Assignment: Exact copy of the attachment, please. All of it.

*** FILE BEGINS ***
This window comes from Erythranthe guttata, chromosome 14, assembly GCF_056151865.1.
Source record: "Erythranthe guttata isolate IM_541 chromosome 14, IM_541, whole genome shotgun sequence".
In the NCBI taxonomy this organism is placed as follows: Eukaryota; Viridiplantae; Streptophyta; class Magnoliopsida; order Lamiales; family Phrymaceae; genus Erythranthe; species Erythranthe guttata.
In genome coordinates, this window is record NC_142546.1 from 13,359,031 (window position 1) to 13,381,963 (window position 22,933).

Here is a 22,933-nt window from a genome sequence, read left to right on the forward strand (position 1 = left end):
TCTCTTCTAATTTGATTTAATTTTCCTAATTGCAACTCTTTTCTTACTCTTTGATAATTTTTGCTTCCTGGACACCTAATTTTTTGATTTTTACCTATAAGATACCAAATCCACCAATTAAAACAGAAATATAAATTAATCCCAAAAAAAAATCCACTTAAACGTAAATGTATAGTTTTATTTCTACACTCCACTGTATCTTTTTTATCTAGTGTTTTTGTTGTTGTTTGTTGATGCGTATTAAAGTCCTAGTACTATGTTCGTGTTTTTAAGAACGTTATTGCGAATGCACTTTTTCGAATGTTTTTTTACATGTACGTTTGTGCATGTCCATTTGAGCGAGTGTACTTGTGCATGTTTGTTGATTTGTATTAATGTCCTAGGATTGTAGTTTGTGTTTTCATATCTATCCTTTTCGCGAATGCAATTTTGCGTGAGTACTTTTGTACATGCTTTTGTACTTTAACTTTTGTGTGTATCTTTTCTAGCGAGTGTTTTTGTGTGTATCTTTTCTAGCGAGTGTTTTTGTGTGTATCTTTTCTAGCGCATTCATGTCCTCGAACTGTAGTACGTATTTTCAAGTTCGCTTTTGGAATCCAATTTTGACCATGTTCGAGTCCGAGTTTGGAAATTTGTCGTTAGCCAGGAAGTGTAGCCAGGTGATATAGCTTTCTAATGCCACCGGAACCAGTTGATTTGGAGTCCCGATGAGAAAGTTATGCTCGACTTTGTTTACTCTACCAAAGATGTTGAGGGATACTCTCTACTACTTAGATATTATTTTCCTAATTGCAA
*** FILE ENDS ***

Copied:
This window comes from Erythranthe guttata, chromosome 14, assembly GCF_056151865.1.
Source record: "Erythranthe guttata isolate IM_541 chromosome 14, IM_541, whole genome shotgun sequence".
In the NCBI taxonomy this organism is placed as follows: Eukaryota; Viridiplantae; Streptophyta; class Magnoliopsida; order Lamiales; family Phrymaceae; genus Erythranthe; species Erythranthe guttata.
In genome coordinates, this window is record NC_142546.1 from 13,359,031 (window position 1) to 13,381,963 (window position 22,933).

Here is a 22,933-nt window from a genome sequence, read left to right on the forward strand (position 1 = left end):
TCTCTTCTAATTTGATTTAATTTTCCTAATTGCAACTCTTTTCTTACTCTTTGATAATTTTTGCTTCCTGGACACCTAATTTTTTGATTTTTACCTATAAGATACCAAATCCACCAATTAAAACAGAAATATAAATTAATCCCAAAAAAAAATCCACTTAAACGTAAATGTATAGTTTTATTTCTACACTCCACTGTATCTTTTTTATCTAGTGTTTTTGTTGTTGTTTGTTGATGCGTATTAAAGTCCTAGTACTATGTTCGTGTTTTTAAGAACGTTATTGCGAATGCACTTTTTCGAATGTTTTTTTACATGTACGTTTGTGCATGTCCATTTGAGCGAGTGTACTTGTGCATGTTTGTTGATTTGTATTAATGTCCTAGGATTGTAGTTTGTGTTTTCATATCTATCCTTTTCGCGAATGCAATTTTGCGTGAGTACTTTTGTACATGCTTTTGTACTTTAACTTTTGTGTGTATCTTTTCTAGCGAGTGTTTTTGTGTGTATCTTTTCTAGCGAGTGTTTTTGTGTGTATCTTTTCTAGCGCATTCATGTCCTCGAACTGTAGTACGTATTTTCAAGTTCGCTTTTGGAATCCAATTTTGACCATGTTCGAGTCCGAGTTTGGAAATTTGTCGTTAGCCAGGAAGTGTAGCCAGGTGATATAGCTTTCTAATGCCACCGGAACCAGTTGATTTGGAGTCCCGATGAGAAAGTTATGCTCGACTTTGTTTACTCTACCAAAGATGTTGAGGGATACTCTCTACTACTTAGATATTATTTTCCTAATTGCAA